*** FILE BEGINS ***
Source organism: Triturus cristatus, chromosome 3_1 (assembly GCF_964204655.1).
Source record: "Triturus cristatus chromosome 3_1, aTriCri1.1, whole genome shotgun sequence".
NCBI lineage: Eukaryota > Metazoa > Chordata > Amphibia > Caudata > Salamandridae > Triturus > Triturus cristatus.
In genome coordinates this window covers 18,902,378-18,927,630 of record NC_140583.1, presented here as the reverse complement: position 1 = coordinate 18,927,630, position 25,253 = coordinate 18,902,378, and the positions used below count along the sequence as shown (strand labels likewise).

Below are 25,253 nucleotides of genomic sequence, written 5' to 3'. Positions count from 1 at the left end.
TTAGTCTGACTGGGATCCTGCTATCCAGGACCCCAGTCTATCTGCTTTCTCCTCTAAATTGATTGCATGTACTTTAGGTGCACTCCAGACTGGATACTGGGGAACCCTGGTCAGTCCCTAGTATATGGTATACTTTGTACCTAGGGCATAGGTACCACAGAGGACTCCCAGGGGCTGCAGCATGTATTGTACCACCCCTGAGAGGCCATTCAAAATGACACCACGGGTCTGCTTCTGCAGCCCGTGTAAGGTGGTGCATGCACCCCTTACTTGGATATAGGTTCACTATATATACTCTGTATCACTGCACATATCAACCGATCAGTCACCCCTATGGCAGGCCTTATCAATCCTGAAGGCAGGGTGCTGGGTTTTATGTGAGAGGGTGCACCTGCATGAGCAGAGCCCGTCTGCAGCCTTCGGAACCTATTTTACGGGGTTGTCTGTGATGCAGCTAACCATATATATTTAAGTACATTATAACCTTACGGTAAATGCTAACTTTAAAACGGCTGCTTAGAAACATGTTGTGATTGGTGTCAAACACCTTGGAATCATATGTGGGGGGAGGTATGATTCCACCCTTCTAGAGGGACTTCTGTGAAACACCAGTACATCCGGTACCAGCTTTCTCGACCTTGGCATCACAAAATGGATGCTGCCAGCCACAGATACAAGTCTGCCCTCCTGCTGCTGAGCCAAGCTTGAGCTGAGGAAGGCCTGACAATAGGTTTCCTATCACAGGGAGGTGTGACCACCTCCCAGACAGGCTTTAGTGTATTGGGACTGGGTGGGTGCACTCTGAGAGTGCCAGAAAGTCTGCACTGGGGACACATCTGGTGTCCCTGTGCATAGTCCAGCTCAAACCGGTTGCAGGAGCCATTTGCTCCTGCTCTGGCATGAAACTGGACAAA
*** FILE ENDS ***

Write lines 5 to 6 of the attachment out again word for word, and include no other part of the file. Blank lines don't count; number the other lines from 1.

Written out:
Below are 25,253 nucleotides of genomic sequence, written 5' to 3'. Positions count from 1 at the left end.
TTAGTCTGACTGGGATCCTGCTATCCAGGACCCCAGTCTATCTGCTTTCTCCTCTAAATTGATTGCATGTACTTTAGGTGCACTCCAGACTGGATACTGGGGAACCCTGGTCAGTCCCTAGTATATGGTATACTTTGTACCTAGGGCATAGGTACCACAGAGGACTCCCAGGGGCTGCAGCATGTATTGTACCACCCCTGAGAGGCCATTCAAAATGACACCACGGGTCTGCTTCTGCAGCCCGTGTAAGGTGGTGCATGCACCCCTTACTTGGATATAGGTTCACTATATATACTCTGTATCACTGCACATATCAACCGATCAGTCACCCCTATGGCAGGCCTTATCAATCCTGAAGGCAGGGTGCTGGGTTTTATGTGAGAGGGTGCACCTGCATGAGCAGAGCCCGTCTGCAGCCTTCGGAACCTATTTTACGGGGTTGTCTGTGATGCAGCTAACCATATATATTTAAGTACATTATAACCTTACGGTAAATGCTAACTTTAAAACGGCTGCTTAGAAACATGTTGTGATTGGTGTCAAACACCTTGGAATCATATGTGGGGGGAGGTATGATTCCACCCTTCTAGAGGGACTTCTGTGAAACACCAGTACATCCGGTACCAGCTTTCTCGACCTTGGCATCACAAAATGGATGCTGCCAGCCACAGATACAAGTCTGCCCTCCTGCTGCTGAGCCAAGCTTGAGCTGAGGAAGGCCTGACAATAGGTTTCCTATCACAGGGAGGTGTGACCACCTCCCAGACAGGCTTTAGTGTATTGGGACTGGGTGGGTGCACTCTGAGAGTGCCAGAAAGTCTGCACTGGGGACACATCTGGTGTCCCTGTGCATAGTCCAGCTCAAACCGGTTGCAGGAGCCATTTGCTCCTGCTCTGGCATGAAACTGGACAAA